Saturday, April 04, 2009

Lots of folks say that we don't actually get a Spring here in Massachusetts, that we go straight from Winter to Summer. I don't really agree with that. Granted, the indicators are bit more subtle here than where I grew up, but there's still a clear buffer between the two extremes. For example, there is a gradual change in the angle of light in addition to the lengthening of days. And the quality of the breeze that hits one's back - it goes from needle-like cold to soft and warm with a nice, green watery scent to it. Bird calls and behaviors change as they move from survival to reproductive mode. The ground goes from gray and crumbly to wet, dark and, eventually, studded with silvery-green spikes of new life.

It's all there if one just takes the time out to observe.

Spring is like a perhaps hand


Spring is like a perhaps hand
(which comes carefully
out of Nowhere)arranging
a window,into which people look(while
people stare
arranging and changing placing
carefully there a strange
thing and a known thing here)and

changing everything carefully

spring is like a perhaps
Hand in a window
(carefully to
and fro moving New and
Old things,while
people stare carefully
moving a perhaps
fraction of flower here placing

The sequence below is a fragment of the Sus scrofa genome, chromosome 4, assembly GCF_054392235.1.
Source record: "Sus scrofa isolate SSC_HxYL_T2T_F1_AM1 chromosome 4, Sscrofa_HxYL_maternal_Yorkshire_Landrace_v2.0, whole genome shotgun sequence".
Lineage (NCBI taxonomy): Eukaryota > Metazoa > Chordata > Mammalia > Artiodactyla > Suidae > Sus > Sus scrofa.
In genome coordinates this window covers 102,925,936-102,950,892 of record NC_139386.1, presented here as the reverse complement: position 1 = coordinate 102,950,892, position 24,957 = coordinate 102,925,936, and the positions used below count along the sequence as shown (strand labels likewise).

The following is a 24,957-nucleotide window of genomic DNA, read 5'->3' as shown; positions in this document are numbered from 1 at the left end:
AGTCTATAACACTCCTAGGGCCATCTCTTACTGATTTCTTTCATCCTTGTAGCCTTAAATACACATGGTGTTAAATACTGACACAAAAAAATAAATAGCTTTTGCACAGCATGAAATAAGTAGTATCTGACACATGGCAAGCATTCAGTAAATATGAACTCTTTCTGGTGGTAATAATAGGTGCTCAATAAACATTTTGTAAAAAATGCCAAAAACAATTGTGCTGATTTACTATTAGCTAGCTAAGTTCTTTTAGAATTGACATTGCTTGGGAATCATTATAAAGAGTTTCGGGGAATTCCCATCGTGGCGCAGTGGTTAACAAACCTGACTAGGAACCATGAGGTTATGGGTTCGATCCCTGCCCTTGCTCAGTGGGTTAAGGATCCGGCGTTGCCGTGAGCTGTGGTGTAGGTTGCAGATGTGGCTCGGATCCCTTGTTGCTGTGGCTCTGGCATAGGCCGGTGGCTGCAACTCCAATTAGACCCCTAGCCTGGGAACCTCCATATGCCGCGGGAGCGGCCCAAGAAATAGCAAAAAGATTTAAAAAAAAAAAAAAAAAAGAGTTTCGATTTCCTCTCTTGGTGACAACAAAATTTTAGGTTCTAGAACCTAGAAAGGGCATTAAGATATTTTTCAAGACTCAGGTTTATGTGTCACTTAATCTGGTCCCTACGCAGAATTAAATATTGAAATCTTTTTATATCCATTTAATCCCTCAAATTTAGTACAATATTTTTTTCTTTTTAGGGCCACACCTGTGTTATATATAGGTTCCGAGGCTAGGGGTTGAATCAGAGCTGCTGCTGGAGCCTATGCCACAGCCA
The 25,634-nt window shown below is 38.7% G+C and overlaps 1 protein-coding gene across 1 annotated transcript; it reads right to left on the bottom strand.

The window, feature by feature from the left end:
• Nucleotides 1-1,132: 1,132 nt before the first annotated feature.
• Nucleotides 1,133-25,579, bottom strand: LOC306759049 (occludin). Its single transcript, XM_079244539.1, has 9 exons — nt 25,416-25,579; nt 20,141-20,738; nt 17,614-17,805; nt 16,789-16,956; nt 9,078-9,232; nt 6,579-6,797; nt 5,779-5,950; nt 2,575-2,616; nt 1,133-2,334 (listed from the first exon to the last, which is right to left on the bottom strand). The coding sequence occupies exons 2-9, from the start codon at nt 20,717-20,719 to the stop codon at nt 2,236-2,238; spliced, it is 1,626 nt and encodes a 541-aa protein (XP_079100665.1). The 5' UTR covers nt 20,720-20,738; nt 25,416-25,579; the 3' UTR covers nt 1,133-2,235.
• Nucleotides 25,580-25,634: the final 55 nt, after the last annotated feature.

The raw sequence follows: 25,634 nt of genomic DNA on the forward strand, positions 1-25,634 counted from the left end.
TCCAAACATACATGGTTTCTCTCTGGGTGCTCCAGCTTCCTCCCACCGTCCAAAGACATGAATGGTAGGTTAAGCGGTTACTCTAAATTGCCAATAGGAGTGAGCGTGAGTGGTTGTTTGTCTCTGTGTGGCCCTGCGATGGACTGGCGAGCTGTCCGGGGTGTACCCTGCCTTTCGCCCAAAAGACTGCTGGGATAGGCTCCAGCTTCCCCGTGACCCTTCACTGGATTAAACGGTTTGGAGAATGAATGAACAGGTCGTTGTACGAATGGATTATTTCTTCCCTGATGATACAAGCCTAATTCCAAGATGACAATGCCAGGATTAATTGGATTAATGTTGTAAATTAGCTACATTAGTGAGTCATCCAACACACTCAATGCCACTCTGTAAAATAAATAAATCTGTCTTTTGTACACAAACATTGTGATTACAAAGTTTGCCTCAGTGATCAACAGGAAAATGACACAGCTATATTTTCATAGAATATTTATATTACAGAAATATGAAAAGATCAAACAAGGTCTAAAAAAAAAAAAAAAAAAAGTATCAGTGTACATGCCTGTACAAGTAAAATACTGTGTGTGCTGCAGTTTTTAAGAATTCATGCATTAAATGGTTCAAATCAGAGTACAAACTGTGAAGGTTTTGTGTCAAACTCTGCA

an inch of air there)and

without breaking anything.

-e.e. cummings

Friday, April 03, 2009


The second half of my life will be black
to the white rind of the old and fading moon.
The second half of my life will be water
over the cracked floor of these desert years.
I will land on my feet this time,
knowing at least two languages and who
my friends are. I will dress for the
occasion, and my hair shall be
whatever color I please.
Everyone will go on celebrating the old
birthday, counting the years as usual,
but I will count myself new from this
inception, this imprint of my own desire.

The second half of my life will be swift,
past leaning fenceposts, a gravel shoulder,
asphalt tickets, the beckon of open road.
The second half of my life will be wide-eyed,
fingers shifting through fine sands,
arms loose at my sides, wandering feet.
There will be new dreams every night,
and the drapes will never be closed.
I will toss my string of keys into a deep
well and old letters into the grate.

The second half of my life will be ice
breaking up on the river, rain
soaking the fields, a hand
held out, a fire,
and smoke going
upward, always up.

-Joyce Sutphen


Happy Birthday Pavel, and happy start of your new life!

Thursday, April 02, 2009


Have recently been reading about the confusing and awful period just after the French Revolution to about the Franco-Prussian War. It is here that we to see the birth of Communism, the second French Empire (under Napoleon III), the unification of Italy and, of course, the clashes between Austria and Prussia.

Political maneuverings and eventual communication breakdowns were abstractions to the leaders, moves on a chess board. Not so much for those charged with the dirty work, however.